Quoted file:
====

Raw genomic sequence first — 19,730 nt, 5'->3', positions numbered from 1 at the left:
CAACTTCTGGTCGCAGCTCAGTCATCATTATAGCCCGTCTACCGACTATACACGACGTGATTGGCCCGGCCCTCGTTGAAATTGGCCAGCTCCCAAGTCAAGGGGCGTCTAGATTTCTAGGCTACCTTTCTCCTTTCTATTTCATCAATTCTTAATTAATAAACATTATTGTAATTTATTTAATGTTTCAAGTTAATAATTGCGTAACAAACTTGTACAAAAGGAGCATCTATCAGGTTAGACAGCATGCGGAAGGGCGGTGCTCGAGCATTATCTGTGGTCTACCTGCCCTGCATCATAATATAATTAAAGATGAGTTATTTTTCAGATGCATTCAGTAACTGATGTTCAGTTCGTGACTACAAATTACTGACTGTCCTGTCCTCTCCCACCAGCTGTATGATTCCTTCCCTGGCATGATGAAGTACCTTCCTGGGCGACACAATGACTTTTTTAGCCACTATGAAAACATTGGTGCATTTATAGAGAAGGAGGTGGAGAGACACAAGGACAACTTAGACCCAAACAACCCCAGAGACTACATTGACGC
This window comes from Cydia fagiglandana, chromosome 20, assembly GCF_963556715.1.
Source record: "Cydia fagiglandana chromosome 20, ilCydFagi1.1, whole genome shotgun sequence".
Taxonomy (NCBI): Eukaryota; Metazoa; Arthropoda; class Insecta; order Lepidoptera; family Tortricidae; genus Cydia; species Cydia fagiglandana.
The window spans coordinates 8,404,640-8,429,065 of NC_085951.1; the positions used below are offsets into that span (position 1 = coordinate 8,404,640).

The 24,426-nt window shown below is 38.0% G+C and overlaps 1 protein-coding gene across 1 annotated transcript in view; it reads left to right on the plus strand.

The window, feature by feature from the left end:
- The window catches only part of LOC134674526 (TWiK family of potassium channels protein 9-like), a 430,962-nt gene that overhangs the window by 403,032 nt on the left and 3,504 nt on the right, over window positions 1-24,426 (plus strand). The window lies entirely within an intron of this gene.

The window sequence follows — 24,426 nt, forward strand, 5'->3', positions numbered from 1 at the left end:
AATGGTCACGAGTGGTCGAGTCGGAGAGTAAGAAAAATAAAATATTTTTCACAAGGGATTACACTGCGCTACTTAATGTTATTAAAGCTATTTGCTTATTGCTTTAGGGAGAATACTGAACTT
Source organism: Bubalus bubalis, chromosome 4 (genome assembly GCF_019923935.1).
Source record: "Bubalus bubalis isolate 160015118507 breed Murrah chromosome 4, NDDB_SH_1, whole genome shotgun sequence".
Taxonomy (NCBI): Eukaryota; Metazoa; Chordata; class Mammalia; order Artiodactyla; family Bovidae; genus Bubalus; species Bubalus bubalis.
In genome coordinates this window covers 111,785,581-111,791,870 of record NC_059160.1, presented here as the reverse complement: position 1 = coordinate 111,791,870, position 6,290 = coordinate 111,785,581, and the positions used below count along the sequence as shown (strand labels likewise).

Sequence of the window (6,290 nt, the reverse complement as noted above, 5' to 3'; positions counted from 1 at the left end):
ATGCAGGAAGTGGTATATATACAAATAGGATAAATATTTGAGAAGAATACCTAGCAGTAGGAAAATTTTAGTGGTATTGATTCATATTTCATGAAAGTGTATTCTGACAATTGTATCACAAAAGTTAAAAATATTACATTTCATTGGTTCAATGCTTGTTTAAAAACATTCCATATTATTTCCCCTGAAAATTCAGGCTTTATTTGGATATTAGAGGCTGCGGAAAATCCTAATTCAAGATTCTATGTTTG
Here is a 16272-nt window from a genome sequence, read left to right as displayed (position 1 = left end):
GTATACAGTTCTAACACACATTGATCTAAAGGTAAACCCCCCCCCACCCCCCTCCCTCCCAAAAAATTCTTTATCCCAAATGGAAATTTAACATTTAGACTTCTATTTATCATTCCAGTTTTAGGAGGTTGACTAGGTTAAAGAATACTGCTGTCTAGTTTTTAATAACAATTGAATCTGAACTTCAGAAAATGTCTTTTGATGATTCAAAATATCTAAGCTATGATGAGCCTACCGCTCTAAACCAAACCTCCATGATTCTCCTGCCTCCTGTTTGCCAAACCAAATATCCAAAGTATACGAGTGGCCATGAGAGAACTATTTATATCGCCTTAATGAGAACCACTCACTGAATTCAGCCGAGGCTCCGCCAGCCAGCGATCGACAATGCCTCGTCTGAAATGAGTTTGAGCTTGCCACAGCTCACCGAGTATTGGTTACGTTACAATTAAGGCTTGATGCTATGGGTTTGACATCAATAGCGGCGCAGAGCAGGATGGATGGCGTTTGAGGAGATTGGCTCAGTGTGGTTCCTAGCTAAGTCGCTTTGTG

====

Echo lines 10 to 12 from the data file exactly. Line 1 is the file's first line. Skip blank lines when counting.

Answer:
The window sequence follows — 24,426 nt, forward strand, 5'->3', positions numbered from 1 at the left end:
AATGGTCACGAGTGGTCGAGTCGGAGAGTAAGAAAAATAAAATATTTTTCACAAGGGATTACACTGCGCTACTTAATGTTATTAAAGCTATTTGCTTATTGCTTTAGGGAGAATACTGAACTT
Source organism: Bubalus bubalis, chromosome 4 (genome assembly GCF_019923935.1).